By Paula Katinas
Bensonhurst — Bill Guarinello and his wife Donna were at home on the day after Christmas, the day on which the federal holiday was recognized this year, when their doorbell rang at around 6:30 p.m.
So the couple was surprised when the doorbell rang at 6:30 p.m. on a holiday. “It was a kid trying to sell us utilities,” Guarinello, who is the chairman of Community Board 11, told his fellow board members at their meeting Jan. 12. A young man told the Guarinellos he wanted to convince them to change utility companies.
“At 6:30 at night? I thought that was suspicious,” Guarinello said. “What is somebody doing ringing your doorbell 6:30 at night on a holiday?” he asked.
The Guarinellos confronted the young man and demanded to know what he was doing.
The young man quickly left, and punched an inflatable doll the Guarinellos have on their front lawn on his way out.
Guarinello said he doesn’t know if the utility salesman was legitimate or a thief using an excuse to get inside his house. But he admitted that he suspects the latter. “Maybe they’re casing who’s home,” he said. “It’s not a good thing.”
It’s not out of the realm of possibility, according to Guarinello, who said there are criminal cases in which homeowners have been burglarized by con artists running scams.
Two Bensonhurst residents recently fell prey to crooks who scammed their way into the victims’ homes and stole cash and jewelry, Guarinello said.
“A lot of senior citizens are victimized by these people,” he said.
He has advice for Bensonhurst residents. He suggested that residents call police if someone suspicious knocks on the door or rings the doorbell.
“We really have to watch these types of situations,” he said.
He also suggested that residents demand that the utility company send a letter first before dispatching a salesman to come to the house unannounced.
“Anything someone can’t put in writing is suspicious,” he said.
In other news, City Councilman David Greenfield attended the board meeting and spoke about legislation he is working on.
One bill currently being written would address the tough parking situation, according to Greenfield. The bill gets tough on illegal driveways, he said.
Homeowners are required by law to obtain permits from the New York City Department of Buildings in order to cut the sidewalk curb in front of their homes to create driveways. But many homeowners don’t bother, Greenfield said, and put in the driveways without permits. The action has ramifications, the lawmaker said, because driveways remove on-street parking spaces. The result is a shortage of parking spots and an increase in aggravation for residents who have to drive around blocks, sometimes several times, to find a parking space.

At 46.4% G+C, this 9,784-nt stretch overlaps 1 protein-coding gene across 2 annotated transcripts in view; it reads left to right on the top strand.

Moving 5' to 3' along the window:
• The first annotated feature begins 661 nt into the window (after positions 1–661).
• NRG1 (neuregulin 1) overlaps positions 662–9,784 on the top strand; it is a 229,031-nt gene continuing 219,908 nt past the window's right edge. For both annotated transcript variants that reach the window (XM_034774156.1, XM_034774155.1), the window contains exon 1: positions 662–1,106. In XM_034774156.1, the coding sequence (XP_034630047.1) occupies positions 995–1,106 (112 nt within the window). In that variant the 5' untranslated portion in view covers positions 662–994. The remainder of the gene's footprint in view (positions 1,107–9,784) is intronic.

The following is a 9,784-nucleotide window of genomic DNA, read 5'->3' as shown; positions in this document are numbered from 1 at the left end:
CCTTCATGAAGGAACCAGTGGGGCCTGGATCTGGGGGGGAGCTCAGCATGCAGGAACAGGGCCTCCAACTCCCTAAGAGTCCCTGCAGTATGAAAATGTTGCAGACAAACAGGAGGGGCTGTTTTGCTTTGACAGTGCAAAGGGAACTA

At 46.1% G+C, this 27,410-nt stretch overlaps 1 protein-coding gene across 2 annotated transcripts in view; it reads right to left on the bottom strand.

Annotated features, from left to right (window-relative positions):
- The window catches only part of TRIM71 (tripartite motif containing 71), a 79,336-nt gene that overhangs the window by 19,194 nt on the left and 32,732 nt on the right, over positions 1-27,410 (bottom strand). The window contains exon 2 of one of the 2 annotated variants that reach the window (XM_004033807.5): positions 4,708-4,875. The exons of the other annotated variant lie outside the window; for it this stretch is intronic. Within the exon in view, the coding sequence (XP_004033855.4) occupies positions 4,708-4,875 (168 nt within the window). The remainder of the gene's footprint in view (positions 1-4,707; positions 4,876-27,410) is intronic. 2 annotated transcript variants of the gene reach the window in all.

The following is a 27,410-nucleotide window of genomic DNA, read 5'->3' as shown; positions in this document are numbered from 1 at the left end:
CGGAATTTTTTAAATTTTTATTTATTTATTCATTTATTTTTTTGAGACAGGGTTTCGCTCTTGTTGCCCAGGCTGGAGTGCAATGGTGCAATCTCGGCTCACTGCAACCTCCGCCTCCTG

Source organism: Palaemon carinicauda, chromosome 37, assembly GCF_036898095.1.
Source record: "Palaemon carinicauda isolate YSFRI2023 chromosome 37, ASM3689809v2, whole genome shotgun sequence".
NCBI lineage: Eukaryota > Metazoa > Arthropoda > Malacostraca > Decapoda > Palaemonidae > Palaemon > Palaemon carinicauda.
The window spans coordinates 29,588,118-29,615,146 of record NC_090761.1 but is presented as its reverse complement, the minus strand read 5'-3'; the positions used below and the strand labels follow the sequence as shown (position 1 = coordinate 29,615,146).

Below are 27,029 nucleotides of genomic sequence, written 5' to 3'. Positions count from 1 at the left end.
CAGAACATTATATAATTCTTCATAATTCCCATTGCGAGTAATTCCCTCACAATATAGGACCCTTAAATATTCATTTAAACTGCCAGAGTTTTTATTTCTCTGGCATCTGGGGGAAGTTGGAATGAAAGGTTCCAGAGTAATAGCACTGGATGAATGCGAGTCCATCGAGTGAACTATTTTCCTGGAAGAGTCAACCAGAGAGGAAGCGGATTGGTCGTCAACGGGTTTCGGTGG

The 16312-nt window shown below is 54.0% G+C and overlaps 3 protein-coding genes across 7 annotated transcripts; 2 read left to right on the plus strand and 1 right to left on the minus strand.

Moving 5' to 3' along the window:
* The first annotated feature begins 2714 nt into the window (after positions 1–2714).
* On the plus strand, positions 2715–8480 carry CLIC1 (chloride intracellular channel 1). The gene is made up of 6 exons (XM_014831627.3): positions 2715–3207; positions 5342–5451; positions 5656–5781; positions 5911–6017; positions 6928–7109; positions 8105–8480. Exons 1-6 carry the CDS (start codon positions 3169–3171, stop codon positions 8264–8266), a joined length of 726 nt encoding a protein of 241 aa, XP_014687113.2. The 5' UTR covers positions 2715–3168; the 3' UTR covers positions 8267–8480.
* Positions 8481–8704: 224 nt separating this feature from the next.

The idea is to require homeowners who have created illegal driveways to repair the curb and eliminate the driveways, Greenfield said.
“We are drafting legislation. It would create real penalties,” he said.
If the homeowner fails to make the necessary repairs, the city would come in and do it, and then bill the homeowner, he said.
Guarinello, who said it sounded like a good idea, likened it to sidewalk repairs. Under current law, if a homeowner doesn’t repair a cracked sidewalk, the city does it and sends the homeowner a bill.
The issue of illegal driveways “is one of the most critical quality of life issues,” Guarinello said.
Another bill the council is working on involves fire hydrants, Greenfield said. The council is considering mandating that the city paint red lines near fire hydrants to delineate the 15-foot area where drivers are prohibited from parking.
“It’s hard to guess what 15 feet is,” Greenfield said.
Greenfield admitted that his council district, which is dominated by Borough Park, takes in very little of Bensonhurst in terms of territory. But he said he does work hard for the constituents who live in Bensonhurst. As an example, he pointed out that he obtained additional city funding for senior citizen centers and community organizations.
“Bensonhurst was not getting its fair share of resources,” he said, adding that he went about rectifying that situation.
“We quadrupled the amount of funding,” Greenfield said. He obtained close to $200,000 for such groups as the Neighborhood Improvement Association, the St. Athanasius Golden Age Club, and the Jewish Community House, he said.
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